Geetha N Erasala

Temple University, Philadelphia, PA, United States

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Publications (7)14.95 Total impact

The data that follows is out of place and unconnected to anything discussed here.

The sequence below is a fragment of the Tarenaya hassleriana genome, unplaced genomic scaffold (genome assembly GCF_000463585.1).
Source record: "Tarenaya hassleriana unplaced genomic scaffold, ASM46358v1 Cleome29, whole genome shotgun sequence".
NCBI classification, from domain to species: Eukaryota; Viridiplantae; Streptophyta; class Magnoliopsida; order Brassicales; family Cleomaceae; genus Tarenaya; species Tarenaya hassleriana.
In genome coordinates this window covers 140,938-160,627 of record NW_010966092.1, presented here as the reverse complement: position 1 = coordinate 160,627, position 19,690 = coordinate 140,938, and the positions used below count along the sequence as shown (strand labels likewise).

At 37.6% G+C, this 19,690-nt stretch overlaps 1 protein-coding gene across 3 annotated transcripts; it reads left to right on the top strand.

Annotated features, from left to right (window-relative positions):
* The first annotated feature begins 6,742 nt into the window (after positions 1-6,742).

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    ABSTRACT: To evaluate the effects of continuous low-level heat wrap therapy for the prevention and early phase treatment (ie, 0-48 h postexercise) of delayed-onset muscle soreness (DOMS) of the low back. Two prospective randomized controlled trials. Outpatient medical facility. Sixty-seven subjects asymptomatic of back pain and in good general health (mean age, 23.5+/-6.6 y). Participants performed vigorous eccentric exercise to experimentally induce low back DOMS. Participants were assigned to 1 of 2 substudies (prevention and treatment) and randomized to 1 of 2 treatment groups within each substudy: prevention study (heat wrap, n=17; control [nontarget muscle stretch], n=18) and treatment study (heat wrap, n=16; cold pack, n=16). Interventions were administered 4 hours before and 4 hours after exercise in the prevention study and between hours 18 to 42 postexercise in the treatment study. To coincide with the expected occurrence of peak symptoms related to exercise-induced low back DOMS, hour 24 postexercise was considered primary. Pain intensity (prevention) and pain relief (treatment) were primary measures, and self-reported physical function and disability were secondary measures. In the prevention study, at hour 24 postexercise, pain intensity, disability, and deficits in self-reported physical function in subjects with the heat wrap were reduced by 47% (P<.001), 52.3% (P=.029), and 45% (P=.013), respectively, compared with the control group. At hour 24 in the treatment study, postexercise, pain relief with the heat wrap was 138% greater (P=.026) than with the cold pack; there were no differences between the groups in changes in self-reported physical function and disability. In this small study, continuous low-level heat wrap therapy was of significant benefit in the prevention and early phase treatment of low back DOMS.